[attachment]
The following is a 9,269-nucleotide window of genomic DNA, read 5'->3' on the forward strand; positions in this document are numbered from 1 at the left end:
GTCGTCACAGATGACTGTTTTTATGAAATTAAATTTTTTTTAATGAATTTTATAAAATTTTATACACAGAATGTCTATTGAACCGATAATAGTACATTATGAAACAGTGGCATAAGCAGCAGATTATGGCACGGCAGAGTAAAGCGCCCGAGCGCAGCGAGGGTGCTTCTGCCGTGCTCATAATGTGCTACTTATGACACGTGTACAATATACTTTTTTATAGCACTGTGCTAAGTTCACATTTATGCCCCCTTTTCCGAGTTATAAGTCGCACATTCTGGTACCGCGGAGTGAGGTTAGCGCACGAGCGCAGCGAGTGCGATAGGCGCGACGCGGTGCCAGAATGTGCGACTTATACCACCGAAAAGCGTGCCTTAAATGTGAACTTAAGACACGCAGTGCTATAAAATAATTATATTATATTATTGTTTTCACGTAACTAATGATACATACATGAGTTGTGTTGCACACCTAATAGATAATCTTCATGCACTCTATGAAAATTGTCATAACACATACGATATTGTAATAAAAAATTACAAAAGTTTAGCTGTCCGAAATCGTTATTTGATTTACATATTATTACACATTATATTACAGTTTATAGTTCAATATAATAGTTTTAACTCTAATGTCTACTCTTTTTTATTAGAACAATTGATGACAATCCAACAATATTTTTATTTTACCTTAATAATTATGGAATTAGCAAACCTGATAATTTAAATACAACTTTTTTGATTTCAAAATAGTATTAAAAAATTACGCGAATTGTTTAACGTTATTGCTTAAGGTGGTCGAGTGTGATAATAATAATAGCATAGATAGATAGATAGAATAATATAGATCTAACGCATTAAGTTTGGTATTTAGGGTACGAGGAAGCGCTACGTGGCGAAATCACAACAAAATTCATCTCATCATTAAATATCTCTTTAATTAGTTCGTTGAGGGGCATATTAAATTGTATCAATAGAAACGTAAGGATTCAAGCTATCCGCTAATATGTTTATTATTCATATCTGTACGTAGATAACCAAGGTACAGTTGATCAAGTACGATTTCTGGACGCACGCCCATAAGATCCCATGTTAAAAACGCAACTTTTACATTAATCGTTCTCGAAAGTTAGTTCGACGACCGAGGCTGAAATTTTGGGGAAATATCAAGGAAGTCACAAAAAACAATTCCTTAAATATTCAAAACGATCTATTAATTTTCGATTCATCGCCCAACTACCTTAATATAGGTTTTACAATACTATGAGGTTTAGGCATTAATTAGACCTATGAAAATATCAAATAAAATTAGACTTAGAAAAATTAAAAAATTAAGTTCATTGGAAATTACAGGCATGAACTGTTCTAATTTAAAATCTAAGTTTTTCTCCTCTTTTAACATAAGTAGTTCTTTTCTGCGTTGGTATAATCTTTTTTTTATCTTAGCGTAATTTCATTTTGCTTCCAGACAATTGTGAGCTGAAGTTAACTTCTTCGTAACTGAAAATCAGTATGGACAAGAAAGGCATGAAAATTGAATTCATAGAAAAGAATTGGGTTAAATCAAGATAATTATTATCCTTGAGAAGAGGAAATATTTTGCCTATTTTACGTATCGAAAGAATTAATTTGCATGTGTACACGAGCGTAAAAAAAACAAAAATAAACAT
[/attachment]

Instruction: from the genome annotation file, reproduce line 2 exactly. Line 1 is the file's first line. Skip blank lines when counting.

GTCGTCACAGATGACTGTTTTTATGAAATTAAATTTTTTTTAATGAATTTTATAAAATTTTATACACAGAATGTCTATTGAACCGATAATAGTACATTATGAAACAGTGGCATAAGCAGCAGATTATGGCACGGCAGAGTAAAGCGCCCGAGCGCAGCGAGGGTGCTTCTGCCGTGCTCATAATGTGCTACTTATGACACGTGTACAATATACTTTTTTATAGCACTGTGCTAAGTTCACATTTATGCCCCCTTTTCCGAGTTATAAGTCGCACATTCTGGTACCGCGGAGTGAGGTTAGCGCACGAGCGCAGCGAGTGCGATAGGCGCGACGCGGTGCCAGAATGTGCGACTTATACCACCGAAAAGCGTGCCTTAAATGTGAACTTAAGACACGCAGTGCTATAAAATAATTATATTATATTATTGTTTTCACGTAACTAATGATACATACATGAGTTGTGTTGCACACCTAATAGATAATCTTCATGCACTCTATGAAAATTGTCATAACACATACGATATTGTAATAAAAAATTACAAAAGTTTAGCTGTCCGAAATCGTTATTTGATTTACATATTATTACACATTATATTACAGTTTATAGTTCAATATAATAGTTTTAACTCTAATGTCTACTCTTTTTTATTAGAACAATTGATGACAATCCAACAATATTTTTATTTTACCTTAATAATTATGGAATTAGCAAACCTGATAATTTAAATACAACTTTTTTGATTTCAAAATAGTATTAAAAAATTACGCGAATTGTTTAACGTTATTGCTTAAGGTGGTCGAGTGTGATAATAATAATAGCATAGATAGATAGATAGAATAATATAGATCTAACGCATTAAGTTTGGTATTTAGGGTACGAGGAAGCGCTACGTGGCGAAATCACAACAAAATTCATCTCATCATTAAATATCTCTTTAATTAGTTCGTTGAGGGGCATATTAAATTGTATCAATAGAAACGTAAGGATTCAAGCTATCCGCTAATATGTTTATTATTCATATCTGTACGTAGATAACCAAGGTACAGTTGATCAAGTACGATTTCTGGACGCACGCCCATAAGATCCCATGTTAAAAACGCAACTTTTACATTAATCGTTCTCGAAAGTTAGTTCGACGACCGAGGCTGAAATTTTGGGGAAATATCAAGGAAGTCACAAAAAACAATTCCTTAAATATTCAAAACGATCTATTAATTTTCGATTCATCGCCCAACTACCTTAATATAGGTTTTACAATACTATGAGGTTTAGGCATTAATTAGACCTATGAAAATATCAAATAAAATTAGACTTAGAAAAATTAAAAAATTAAGTTCATTGGAAATTACAGGCATGAACTGTTCTAATTTAAAATCTAAGTTTTTCTCCTCTTTTAACATAAGTAGTTCTTTTCTGCGTTGGTATAATCTTTTTTTTATCTTAGCGTAATTTCATTTTGCTTCCAGACAATTGTGAGCTGAAGTTAACTTCTTCGTAACTGAAAATCAGTATGGACAAGAAAGGCATGAAAATTGAATTCATAGAAAAGAATTGGGTTAAATCAAGATAATTATTATCCTTGAGAAGAGGAAATATTTTGCCTATTTTACGTATCGAAAGAATTAATTTGCATGTGTACACGAGCGTAAAAAAAACAAAAATAAACAT